Tourists and citizens in Nice, France, can use an RFID-enabled self-service program managed by the city to rent bikes and ride along the French Riveria. The new service, known as Vélo Bleu, was launched by Nice transport operator ST2N. Nice is the 18th city to use ASK contactless smart cards or contactless paper tickets for self-service bike rental. The French city of Lyon launched the first such service in 2000 (see Bike Rental Program Peddles Smart Cards), and similar operations are now being run in 11 other metropolitan areas in France (Paris, Plaisir, Cergy, Nantes, Amiens, Nancy, Aix en Provence, Marseilles, Besançon, Mulhouse and Toulouse), Spain (Sevilla and Santander), Luxemburg (Luxemburg City), Belgium (Brussels) and Ireland (Dublin). The bike rental program leverages smart cards and kiosks utilizing 13.56 MHz contactless technology from ASK that customers can use to rent bikes. When a customer utilizes the kiosk to purchase a paper-based pass or add credit to an already purchased plastic smart card, the kiosk will provide a code number and the rack number of the bike being issued. The customer can then locate the bicycle in the rack and enter that code number to unlock the bike's lock.

IDTronic Launches New Readers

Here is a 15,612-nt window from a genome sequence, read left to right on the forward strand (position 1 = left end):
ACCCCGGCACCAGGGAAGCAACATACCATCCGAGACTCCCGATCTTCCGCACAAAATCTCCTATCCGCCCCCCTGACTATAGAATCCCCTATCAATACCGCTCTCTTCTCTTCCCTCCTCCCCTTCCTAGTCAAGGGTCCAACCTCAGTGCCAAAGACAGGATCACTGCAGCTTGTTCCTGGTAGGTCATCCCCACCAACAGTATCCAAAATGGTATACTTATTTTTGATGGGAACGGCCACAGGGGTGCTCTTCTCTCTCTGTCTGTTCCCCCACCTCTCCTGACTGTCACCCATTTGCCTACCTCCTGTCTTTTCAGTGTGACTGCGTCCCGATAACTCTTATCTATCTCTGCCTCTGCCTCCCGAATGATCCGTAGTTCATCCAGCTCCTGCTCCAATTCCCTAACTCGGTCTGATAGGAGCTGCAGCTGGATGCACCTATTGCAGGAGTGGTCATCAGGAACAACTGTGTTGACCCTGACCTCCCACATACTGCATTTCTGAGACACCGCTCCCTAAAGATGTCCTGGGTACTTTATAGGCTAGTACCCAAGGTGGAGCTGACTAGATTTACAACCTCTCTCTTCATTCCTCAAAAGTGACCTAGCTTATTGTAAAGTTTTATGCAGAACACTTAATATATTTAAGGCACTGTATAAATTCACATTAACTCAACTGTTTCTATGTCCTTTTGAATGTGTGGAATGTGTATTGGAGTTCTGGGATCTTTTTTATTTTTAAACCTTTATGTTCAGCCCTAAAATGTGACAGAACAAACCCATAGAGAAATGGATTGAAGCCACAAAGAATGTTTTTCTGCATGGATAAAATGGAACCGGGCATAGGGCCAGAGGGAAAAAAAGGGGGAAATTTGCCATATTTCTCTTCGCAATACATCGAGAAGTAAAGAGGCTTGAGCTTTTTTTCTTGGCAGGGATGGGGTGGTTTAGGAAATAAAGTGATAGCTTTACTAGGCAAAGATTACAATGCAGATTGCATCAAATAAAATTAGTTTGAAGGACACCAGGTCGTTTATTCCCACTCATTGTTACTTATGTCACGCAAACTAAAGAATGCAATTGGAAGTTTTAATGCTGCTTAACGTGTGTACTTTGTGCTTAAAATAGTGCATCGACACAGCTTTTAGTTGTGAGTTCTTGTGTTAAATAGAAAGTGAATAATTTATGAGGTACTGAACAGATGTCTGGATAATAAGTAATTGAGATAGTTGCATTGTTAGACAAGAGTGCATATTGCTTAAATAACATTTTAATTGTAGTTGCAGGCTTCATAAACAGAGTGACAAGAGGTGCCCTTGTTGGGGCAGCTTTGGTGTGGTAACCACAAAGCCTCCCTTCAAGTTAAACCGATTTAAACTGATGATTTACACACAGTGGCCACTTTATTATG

IDTronic, an RFID hardware provider based in Germany, has rolled out a new RFID handheld interrogator called I-Prog, available in three different versions: low-frequency (LF), high-frequency (HF) and ultrahigh-frequency (UHF). The company has also announced the new Evo UHF USB stick reader for interrogating and encoding ISO 18000-6 Part B and C tags. The I-Prog supports either 125 kHz transponders, 13.56 transponders compliant with the ISO 14443 and ISO 15693 standards, or UHF transponders compliant with the ISO 18000-6B/C standards. It has a RAM capacity of 8 megabits and a flash memory range of 2 megabytes, and is equipped with a monochromatic LCD and 27 keys. The reader has an IP54 rating, and is resistant to water, shock and dust, so it can be used in harsh industrial environments. According to IDTronic, the mobile device's low-power consumption enables it to run continuously for up to 10 hours without the need for battery recharging. It supports both USB and Bluetooth communications, with Wi-Fi connectivity available as an option. The interrogator does not have an operating system, but is fully programmable via C++ and C# programming. The new Evo UHF USB stick reader, designed for use with USB-equipped terminals and laptop computers, comes with integrated configuration software, enabling it to operate with all common UHF frequencies in Europe, the United States and Asia, from 840 to 960 MHz. The device can operate at temperatures of up to 60 degrees Celsius (140 degrees Fahrenheit) and has a built-in antenna that enables a maximum read range of 80 to 100 centimeters (31.5 to 39.3 inches). It includes a multicolor LED indicator for monitoring the reading status. The Evo UHF USB stick reader is available now, and includes a software developer's kit and demo software for Windows and Linux environments.